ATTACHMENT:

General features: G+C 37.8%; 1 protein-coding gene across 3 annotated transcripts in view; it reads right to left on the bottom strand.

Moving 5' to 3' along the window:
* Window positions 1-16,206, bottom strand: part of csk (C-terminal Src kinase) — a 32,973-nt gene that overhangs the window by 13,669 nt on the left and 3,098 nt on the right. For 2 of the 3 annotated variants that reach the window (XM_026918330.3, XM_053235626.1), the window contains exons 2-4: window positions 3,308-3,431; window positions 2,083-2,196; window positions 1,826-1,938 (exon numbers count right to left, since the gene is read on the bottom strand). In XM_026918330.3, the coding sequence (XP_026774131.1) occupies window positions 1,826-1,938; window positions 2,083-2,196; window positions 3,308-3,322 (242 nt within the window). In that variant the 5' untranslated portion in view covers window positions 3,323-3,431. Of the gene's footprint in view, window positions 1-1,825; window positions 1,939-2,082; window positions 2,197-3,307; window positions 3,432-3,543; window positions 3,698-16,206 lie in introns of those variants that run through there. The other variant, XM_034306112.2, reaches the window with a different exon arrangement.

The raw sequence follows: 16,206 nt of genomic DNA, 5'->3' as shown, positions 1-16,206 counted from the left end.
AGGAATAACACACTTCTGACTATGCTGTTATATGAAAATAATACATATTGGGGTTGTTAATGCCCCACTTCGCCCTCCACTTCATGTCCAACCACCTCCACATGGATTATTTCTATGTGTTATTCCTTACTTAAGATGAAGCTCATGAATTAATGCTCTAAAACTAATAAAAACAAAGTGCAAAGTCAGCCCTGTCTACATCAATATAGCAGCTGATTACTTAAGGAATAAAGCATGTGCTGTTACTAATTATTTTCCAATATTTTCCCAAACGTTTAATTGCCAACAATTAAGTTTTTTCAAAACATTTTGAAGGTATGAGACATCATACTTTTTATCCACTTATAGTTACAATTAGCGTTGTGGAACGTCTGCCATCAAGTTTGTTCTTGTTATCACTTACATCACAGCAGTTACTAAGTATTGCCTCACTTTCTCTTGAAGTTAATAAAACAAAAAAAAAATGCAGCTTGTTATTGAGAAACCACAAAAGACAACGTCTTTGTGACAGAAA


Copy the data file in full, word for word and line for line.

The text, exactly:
General features: G+C 37.8%; 1 protein-coding gene across 3 annotated transcripts in view; it reads right to left on the bottom strand.

Moving 5' to 3' along the window:
* Window positions 1-16,206, bottom strand: part of csk (C-terminal Src kinase) — a 32,973-nt gene that overhangs the window by 13,669 nt on the left and 3,098 nt on the right. For 2 of the 3 annotated variants that reach the window (XM_026918330.3, XM_053235626.1), the window contains exons 2-4: window positions 3,308-3,431; window positions 2,083-2,196; window positions 1,826-1,938 (exon numbers count right to left, since the gene is read on the bottom strand). In XM_026918330.3, the coding sequence (XP_026774131.1) occupies window positions 1,826-1,938; window positions 2,083-2,196; window positions 3,308-3,322 (242 nt within the window). In that variant the 5' untranslated portion in view covers window positions 3,323-3,431. Of the gene's footprint in view, window positions 1-1,825; window positions 1,939-2,082; window positions 2,197-3,307; window positions 3,432-3,543; window positions 3,698-16,206 lie in introns of those variants that run through there. The other variant, XM_034306112.2, reaches the window with a different exon arrangement.

The raw sequence follows: 16,206 nt of genomic DNA, 5'->3' as shown, positions 1-16,206 counted from the left end.
AGGAATAACACACTTCTGACTATGCTGTTATATGAAAATAATACATATTGGGGTTGTTAATGCCCCACTTCGCCCTCCACTTCATGTCCAACCACCTCCACATGGATTATTTCTATGTGTTATTCCTTACTTAAGATGAAGCTCATGAATTAATGCTCTAAAACTAATAAAAACAAAGTGCAAAGTCAGCCCTGTCTACATCAATATAGCAGCTGATTACTTAAGGAATAAAGCATGTGCTGTTACTAATTATTTTCCAATATTTTCCCAAACGTTTAATTGCCAACAATTAAGTTTTTTCAAAACATTTTGAAGGTATGAGACATCATACTTTTTATCCACTTATAGTTACAATTAGCGTTGTGGAACGTCTGCCATCAAGTTTGTTCTTGTTATCACTTACATCACAGCAGTTACTAAGTATTGCCTCACTTTCTCTTGAAGTTAATAAAACAAAAAAAAAATGCAGCTTGTTATTGAGAAACCACAAAAGACAACGTCTTTGTGACAGAAA